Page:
and, pardon the intended pun, while away my time perusing the best of the best.
And if you are or ever were a
fan of Doctor Who, you can, too.
So, wrap yourself up in that long rainbow scarf, curl up into your Tardis,
and take an adventurous flight or two between the pages of this wondrous and wonderful book.
Enjoy the read!
Wednesday, January 3, 2018
2:38 pm est
Beneath the Mountain
A Special Note: I began June’s Literary
Blog seven years ago… First writing about books in my extensive library that affected my – our lives. A few months
later, a few publishers took notice and books began appearing on my doorstep. And now, 240 book reviews later [approximately
34 posts per year], I start year eight with number 241. But before I do, I want to express my heartfelt appreciation for and
to my following of kind fans, fellow bibliophiles, friends, and family, as well as the generous publishers who over the years
have supplied me with an endless array of sometimes so-so, often good and great, and, occasionally, excellent literary offerings.
Thank you! May we all continue to “Enjoy the read!”
There are thrillers… and then there are thrillers. The
former are written for pure sensationalism – a frightful tale merely for its own sake. No real substance; no moral message;
no deep, complex memorable characters. Just fear for the simple emotional effect. The latter, however, embody complete opposites.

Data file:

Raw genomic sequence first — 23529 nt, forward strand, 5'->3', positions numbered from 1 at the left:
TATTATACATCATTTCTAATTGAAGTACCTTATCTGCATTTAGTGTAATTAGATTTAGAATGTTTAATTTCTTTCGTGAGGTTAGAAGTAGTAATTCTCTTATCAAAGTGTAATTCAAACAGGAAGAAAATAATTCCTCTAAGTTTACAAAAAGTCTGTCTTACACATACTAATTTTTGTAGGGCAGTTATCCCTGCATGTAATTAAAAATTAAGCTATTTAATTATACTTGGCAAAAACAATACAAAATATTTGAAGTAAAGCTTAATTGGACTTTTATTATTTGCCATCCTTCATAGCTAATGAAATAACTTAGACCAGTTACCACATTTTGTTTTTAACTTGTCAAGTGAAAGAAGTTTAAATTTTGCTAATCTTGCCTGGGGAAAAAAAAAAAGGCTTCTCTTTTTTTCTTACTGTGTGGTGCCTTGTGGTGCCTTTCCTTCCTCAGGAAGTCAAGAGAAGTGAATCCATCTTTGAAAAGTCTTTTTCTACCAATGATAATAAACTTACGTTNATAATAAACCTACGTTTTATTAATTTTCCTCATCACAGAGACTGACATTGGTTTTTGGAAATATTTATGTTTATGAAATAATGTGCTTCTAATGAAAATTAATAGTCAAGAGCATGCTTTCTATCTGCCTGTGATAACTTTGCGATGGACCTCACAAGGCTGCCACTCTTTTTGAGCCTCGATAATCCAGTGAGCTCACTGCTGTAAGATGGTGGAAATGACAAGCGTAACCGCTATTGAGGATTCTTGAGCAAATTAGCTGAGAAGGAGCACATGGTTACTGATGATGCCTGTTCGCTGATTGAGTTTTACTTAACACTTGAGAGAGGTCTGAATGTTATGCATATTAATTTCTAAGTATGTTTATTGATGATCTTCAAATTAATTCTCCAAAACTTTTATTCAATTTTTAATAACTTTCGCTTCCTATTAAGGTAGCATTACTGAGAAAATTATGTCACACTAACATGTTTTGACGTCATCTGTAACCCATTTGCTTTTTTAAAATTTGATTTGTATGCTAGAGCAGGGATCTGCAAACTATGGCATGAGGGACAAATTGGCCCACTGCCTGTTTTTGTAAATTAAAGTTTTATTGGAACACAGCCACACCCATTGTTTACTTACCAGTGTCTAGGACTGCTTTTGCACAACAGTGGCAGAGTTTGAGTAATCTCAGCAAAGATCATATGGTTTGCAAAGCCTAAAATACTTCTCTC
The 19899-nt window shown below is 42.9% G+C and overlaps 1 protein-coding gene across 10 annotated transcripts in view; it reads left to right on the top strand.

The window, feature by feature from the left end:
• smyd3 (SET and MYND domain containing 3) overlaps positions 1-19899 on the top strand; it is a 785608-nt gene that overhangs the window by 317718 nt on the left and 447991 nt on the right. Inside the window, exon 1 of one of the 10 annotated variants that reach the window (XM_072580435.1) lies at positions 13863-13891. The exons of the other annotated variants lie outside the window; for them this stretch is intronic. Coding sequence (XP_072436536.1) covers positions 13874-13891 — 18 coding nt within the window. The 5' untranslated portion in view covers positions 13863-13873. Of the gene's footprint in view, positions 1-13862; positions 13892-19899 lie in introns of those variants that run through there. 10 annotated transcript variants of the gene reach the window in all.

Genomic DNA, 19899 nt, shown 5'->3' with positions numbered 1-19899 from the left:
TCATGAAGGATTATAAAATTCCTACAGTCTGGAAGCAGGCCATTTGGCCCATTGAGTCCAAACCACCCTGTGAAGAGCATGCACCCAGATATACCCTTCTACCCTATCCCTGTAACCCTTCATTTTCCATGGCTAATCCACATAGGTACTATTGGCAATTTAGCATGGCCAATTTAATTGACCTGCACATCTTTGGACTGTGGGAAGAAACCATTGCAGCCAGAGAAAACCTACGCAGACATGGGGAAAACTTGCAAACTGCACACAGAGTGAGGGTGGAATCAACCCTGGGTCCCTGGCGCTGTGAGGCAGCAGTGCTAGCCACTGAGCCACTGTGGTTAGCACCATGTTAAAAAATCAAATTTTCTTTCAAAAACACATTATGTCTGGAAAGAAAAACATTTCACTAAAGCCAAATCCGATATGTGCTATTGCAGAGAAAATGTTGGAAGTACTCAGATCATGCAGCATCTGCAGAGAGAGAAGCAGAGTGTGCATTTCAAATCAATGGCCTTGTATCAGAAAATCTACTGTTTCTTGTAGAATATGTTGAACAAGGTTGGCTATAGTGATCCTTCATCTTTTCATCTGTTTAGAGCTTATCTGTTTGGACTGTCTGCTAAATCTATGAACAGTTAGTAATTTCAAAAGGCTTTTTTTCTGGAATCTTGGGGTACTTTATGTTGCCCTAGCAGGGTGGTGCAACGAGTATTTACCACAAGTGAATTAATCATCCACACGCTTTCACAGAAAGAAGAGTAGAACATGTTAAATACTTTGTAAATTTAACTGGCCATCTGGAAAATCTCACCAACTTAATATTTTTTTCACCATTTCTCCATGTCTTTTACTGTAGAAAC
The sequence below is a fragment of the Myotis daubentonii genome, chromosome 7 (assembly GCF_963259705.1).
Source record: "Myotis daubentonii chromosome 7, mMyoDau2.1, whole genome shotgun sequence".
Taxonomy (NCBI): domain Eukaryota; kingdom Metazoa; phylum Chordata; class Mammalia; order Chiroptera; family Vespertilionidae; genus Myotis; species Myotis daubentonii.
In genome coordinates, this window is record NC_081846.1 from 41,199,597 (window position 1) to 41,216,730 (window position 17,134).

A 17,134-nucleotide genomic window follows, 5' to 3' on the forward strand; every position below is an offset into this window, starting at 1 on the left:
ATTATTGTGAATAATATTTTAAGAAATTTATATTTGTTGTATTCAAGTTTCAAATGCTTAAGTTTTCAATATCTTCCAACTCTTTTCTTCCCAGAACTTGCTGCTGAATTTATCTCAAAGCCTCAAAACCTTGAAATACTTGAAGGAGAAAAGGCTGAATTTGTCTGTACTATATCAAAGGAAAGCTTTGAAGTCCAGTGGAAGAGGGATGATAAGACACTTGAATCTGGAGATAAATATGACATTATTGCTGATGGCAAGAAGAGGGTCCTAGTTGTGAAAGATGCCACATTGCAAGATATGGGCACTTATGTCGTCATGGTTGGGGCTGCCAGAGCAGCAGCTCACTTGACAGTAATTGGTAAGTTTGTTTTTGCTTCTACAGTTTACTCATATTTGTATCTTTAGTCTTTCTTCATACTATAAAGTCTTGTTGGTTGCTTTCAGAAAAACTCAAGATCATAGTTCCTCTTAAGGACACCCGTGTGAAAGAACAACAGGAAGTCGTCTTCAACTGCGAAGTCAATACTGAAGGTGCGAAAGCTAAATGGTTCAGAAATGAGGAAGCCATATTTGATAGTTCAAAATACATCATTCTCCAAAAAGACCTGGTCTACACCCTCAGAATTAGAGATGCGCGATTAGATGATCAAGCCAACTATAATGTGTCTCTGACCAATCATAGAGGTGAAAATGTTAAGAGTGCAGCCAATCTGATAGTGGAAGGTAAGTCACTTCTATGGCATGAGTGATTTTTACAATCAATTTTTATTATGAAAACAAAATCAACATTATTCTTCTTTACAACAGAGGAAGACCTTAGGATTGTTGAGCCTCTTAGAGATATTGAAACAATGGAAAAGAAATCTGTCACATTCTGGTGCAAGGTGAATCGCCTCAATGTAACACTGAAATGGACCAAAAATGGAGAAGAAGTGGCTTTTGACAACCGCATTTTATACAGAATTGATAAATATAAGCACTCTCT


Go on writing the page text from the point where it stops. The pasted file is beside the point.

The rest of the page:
Oh, sure, there is a frightful tale and the edge-of-the-seat sensationalism, but the book – nonfiction as well as fiction
– to be a great thriller goes a whole lot deeper. And that is precisely what Beneath the Mountain: A Novel, by Luca D’Andrea’s, [just released yesterday] is. One of the best thrillers I’ve read since I started
this Literary Blog seven years ago…
Jeremiah Salinger was once a hot-shot American screenwriter, the literary
half of a documentary team. He and his partner, Mike, were well on their way to the pinnacle of success when, while filming
about a rescue attempt in the Dolomite Alps of Northern Italy, Jeremiah falls into a glacial crevasse… And watches
with horror as the rescuers and those they saved are killed. And then… He hears the Beast. That’s enough
to send chills up and down any reader’s spine… But there’s more. D’Andrea, as he out bests the best
[including Stephen King, Dean Koonz, and Steig Larsson], pits his main character against several internal as well as external
monsters: anxiety and guilt-ridden PTSD resulting from his accident; aloof residents of Siebenhoch, his [Annelise’s]
wife’s small mountain home village where they settle with their beloved daughter, Clara; the Bletterbach itself, with
its subterranean caves harboring eerie, inexplicable enigmas; and the secrets surrounding an unsolved, twenty-year old murder